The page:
ToHA, Tel Aviv
In October 2016, Ron Arad Architects unveiled the latest renderings of an office complex in Tel Aviv, which is expected to become the tallest building in Israel. The project, which is a joint venture between two large investment and development companies, is currently under construction.
ToHA will consist of two glazed towers – one containing 28 floors and another rising to 63, creating 160,000 sq. m of floor space. The complex will also include three storeys of community facilities as well as a large roof garden.
The forms of the two towers will feature angles designed to maximise solar shading for occupants, while also giving them plenty of natural light. Parts of the complex will be raised up on 'legs' containing technical plant areas, allowing the creation of gardens and plazas both around and under the towers.
Construction of the 53,000 sq. m phase 1 building began in 2013, and is due for completion end 2018. When complete, the building will surpass the 244m high City Gate Tower as Israel's tallest skyscraper.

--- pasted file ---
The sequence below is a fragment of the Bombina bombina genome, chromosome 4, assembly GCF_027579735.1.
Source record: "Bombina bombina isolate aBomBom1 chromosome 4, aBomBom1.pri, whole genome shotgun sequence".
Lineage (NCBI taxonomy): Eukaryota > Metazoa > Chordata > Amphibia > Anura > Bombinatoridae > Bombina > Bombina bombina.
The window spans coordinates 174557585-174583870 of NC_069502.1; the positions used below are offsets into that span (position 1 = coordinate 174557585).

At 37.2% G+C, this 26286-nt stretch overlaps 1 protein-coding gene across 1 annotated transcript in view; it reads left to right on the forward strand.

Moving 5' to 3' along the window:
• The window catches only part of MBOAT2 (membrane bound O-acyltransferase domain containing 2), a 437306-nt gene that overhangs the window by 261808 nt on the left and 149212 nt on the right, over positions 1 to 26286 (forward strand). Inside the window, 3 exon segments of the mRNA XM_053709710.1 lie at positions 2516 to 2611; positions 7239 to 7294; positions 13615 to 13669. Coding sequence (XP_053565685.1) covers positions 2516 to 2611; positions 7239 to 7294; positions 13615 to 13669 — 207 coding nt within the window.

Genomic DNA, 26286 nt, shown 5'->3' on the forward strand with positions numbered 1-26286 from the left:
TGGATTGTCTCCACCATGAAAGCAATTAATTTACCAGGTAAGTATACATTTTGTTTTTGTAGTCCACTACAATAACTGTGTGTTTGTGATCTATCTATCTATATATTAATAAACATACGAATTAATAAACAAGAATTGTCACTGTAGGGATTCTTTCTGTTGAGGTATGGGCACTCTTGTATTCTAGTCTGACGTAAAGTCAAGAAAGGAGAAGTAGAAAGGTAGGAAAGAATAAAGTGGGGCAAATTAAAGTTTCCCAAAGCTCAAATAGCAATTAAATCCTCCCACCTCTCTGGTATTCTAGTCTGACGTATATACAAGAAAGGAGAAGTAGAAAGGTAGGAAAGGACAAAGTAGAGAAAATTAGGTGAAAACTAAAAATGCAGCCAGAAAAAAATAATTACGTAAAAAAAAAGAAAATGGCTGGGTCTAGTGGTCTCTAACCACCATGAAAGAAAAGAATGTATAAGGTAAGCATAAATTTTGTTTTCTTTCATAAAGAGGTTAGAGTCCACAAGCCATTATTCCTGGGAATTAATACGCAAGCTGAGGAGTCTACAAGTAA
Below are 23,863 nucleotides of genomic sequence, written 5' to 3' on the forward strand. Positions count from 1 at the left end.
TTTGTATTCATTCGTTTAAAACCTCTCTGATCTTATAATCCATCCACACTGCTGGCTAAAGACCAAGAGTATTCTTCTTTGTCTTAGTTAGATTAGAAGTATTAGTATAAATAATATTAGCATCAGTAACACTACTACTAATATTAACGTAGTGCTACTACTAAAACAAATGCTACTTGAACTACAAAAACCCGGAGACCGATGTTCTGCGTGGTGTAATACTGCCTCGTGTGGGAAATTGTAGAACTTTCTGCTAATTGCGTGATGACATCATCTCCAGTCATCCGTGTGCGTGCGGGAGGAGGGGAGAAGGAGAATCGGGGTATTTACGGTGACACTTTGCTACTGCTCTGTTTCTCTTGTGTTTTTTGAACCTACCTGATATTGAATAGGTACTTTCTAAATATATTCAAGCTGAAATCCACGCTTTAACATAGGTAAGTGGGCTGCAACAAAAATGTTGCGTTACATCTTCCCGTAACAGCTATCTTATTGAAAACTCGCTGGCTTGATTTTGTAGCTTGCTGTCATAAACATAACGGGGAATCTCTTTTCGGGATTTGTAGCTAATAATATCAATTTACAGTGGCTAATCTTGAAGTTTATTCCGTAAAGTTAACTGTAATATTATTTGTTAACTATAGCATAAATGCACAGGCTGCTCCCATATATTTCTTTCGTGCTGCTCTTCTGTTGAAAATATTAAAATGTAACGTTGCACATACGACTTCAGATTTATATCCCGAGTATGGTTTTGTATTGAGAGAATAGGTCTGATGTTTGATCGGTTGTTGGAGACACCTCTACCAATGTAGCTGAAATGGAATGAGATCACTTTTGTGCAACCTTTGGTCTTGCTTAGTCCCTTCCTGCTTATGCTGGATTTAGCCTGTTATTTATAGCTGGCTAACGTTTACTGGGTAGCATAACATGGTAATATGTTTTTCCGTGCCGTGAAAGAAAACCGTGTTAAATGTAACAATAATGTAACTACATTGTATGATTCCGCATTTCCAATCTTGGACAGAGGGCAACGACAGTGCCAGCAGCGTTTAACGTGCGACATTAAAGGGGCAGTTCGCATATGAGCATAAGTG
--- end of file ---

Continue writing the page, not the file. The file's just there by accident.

Related articles on Designing Buildings Wiki
Featured articles and news
A visually dramatic means of story-telling, large-scale murals can be an effective way to engage communities.
There were over 1,400 new articles added to Designing Buildings Wiki in 2016. Here are the top 15 most popular.
MVRDV reveal designs for a strange holiday villa in Taiwan.
New milestone achieved with launch of new safety lanyard for working from height.
A quick introductory article about preliminaries in construction.
Brandenburg Gate - an historic structure that went from symbolising German partition to European unity.
A discussion between construction key players and leading insurers on the future outlook for construction insurance.
New guide from BSRIA on building performance evaluation in domestic buildings.
Rogers Stirk Harbour and Partners complete new trio of towers at Sydney Harbour.
With a new government consultation underway, ICE look at creating a smarter, more flexible energy system.
British Antarctic Survey announces research station is to relocate 23km due to growing crack in the ice shelf.